“The government,” [Henry Bellingham] said quite mildly, considering the circumstances, “is trampling on the rights of the individual and has turned this into a less free country.”
Cue Michael and Brown with a noise first heard in the rock shelters of the Upper Paleolithic. It is the jeer of the strong for the weak. But Bellingham is not weak and he went on to say that the proposed secret inquests would certainly be subject to the legislative creep that had seen terror laws used to freeze the assets of stricken Icelandic banks.
The very idea of secret inquests caused widespread dismay, he said. It was a fundamental attack on transparency; secrecy would be used to protect the state from embarrassment and blame in cases where members of the armed service had been killed or people had died in custody.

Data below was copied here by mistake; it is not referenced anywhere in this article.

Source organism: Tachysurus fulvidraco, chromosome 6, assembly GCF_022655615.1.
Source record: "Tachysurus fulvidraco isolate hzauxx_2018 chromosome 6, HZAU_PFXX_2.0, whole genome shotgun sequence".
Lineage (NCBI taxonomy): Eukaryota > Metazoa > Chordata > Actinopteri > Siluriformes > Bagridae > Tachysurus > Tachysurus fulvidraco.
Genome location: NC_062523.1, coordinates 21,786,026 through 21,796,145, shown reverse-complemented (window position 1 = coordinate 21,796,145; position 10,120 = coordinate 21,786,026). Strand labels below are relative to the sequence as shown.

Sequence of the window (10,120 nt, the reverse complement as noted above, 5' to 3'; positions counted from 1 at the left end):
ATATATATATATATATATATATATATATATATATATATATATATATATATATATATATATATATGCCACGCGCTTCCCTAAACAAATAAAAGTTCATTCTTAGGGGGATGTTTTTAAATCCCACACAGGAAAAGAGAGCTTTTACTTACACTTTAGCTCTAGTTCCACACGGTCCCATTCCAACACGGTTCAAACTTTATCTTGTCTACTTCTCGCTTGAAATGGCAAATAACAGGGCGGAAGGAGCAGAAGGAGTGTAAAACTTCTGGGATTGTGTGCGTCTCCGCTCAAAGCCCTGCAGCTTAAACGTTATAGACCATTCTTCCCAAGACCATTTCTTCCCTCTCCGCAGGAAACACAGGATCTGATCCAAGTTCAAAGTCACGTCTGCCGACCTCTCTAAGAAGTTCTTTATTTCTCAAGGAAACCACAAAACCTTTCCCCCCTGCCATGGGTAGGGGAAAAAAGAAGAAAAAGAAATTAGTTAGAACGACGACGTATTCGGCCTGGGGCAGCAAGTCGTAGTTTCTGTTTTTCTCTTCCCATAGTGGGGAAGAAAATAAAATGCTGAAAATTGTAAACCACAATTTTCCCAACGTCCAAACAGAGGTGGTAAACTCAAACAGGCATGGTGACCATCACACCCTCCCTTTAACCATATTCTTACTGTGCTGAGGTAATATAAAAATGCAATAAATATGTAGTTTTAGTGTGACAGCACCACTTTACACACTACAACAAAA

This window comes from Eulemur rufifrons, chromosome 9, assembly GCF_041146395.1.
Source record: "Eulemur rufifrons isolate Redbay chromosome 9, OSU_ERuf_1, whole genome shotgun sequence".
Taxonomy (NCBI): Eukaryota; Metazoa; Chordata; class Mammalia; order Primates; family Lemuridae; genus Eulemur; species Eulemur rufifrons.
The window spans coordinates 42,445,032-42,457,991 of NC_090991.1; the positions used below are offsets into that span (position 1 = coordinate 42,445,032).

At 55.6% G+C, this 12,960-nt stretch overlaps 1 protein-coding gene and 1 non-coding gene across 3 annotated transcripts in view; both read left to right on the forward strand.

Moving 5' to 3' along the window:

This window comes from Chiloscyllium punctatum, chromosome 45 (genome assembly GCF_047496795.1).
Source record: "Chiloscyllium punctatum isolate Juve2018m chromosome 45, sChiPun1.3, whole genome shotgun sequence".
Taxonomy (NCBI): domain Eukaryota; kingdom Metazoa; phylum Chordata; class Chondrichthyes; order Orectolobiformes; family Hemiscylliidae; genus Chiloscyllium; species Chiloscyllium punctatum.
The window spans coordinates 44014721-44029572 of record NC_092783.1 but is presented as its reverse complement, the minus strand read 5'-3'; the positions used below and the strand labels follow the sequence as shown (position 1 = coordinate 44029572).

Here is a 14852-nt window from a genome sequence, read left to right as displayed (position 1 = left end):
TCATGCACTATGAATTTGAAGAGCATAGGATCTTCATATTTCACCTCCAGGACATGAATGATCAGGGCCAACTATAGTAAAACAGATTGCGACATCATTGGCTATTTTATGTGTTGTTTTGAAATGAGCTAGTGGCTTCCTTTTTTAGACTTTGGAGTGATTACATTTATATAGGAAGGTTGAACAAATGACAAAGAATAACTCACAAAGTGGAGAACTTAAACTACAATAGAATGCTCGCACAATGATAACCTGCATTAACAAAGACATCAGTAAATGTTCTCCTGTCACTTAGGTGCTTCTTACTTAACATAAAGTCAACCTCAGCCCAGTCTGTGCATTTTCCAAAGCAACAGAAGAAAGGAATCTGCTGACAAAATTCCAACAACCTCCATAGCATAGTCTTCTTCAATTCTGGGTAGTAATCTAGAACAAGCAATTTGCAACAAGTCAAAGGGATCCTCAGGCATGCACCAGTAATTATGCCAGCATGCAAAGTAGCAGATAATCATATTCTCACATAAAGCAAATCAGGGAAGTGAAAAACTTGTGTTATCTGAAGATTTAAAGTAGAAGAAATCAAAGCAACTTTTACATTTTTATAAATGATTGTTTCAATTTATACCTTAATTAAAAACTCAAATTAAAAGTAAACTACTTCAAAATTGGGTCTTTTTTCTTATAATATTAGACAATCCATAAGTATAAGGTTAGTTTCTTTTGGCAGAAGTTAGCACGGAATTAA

Another muted jeer followed. I was reminded of Derek Hatton’s Trotskyist takeover of Liverpool City Council in the Eighties and of Squealer and his underling pigs in Orwell’s Animal Farm. The government has become so used to its power that Labour MPs do not even acknowledge the issues of transparency and rights. …